Who Was That Mother Sobbing at the Graduation?
Yesterday I passed by a low-calorie falafel stand in Talpiot.
And I remembered the low-calorie falafel stand in the shuk which closed after a few months (or was it weeks?).
It’s funny. Falafel is my favorite food. And I only eat it a few times a year. Because it’s just SO fattening.
So why didn’t I ever try the low-calorie falafel? Same food, less calories! What could be better?
But low-calorie falafel? That’s like parve icecream! Or Israeli corn on the cob! Or bad kosher Chinese where they make lo mein out of spaghetti!
I just couldn’t eat low-calorie falafel after getting a taste of the real thing.
Last week I saw a young tourist in his mid-twenties on the light rail.
His upper arm was tattooed with the following list:
His trip’s itinerary permanently recorded on his skin.
And I remembered my own travels around the world before I settled down in Israel and became religious and got married.
Back then, I could have made my own list on my own sleeveless arm…
And how ridiculous that would have been! To memorialize those relatively short trips into my skin for eternity.
I understand that after 22 years breathing and walking and growing up in the Land of Israel. The real thing.
When I first got married, twice a week I volunteered with a 12-year-old mentally-handicapped girl named Sarit in one of Jerusalem’s poorest neighborhoods.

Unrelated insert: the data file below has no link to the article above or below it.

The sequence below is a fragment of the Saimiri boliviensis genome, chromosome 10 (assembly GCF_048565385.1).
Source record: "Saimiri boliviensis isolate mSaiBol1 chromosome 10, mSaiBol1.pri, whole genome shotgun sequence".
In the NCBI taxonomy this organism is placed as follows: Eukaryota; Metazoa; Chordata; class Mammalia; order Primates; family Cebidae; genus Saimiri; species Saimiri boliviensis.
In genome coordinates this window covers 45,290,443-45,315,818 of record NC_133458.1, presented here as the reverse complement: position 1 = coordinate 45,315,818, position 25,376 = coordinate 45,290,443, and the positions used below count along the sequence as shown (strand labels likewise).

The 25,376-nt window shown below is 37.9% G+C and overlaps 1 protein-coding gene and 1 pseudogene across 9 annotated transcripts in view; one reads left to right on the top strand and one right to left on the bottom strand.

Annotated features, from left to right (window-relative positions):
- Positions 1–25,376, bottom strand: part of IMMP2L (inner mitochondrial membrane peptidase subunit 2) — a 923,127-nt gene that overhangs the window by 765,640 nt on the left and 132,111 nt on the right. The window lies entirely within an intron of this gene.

Sarit’s relationship with her mother was terrible. Sarit would boss around her mother and scream at her.
The truth is, while I grew very fond of Sarit, I felt sorry for her mother on account of all the suffering Sarit caused her.
So I was a bit surprised when, at Sarit’s graduation from elementary school, I saw the mother working her way through a nachas-drenched package of tissues as she watched the girl whom she had raised with so much effort and difficulty finish 6th grade.
At first, I was shocked by the mother’s tears.
But then, as I watched her, I got it.
The connection between pain and pleasure. Between effort and joy.
The investment, I see now looking back, of every mother, for every child.
Hour after hour, day after day, year after year.
Even when it’s difficult.
Even when we don’t want to.
Not low-calorie falafel.
Or ten cities in 10 days.
The connection, I pray we will all see, between the real thing
And IY”H real happiness.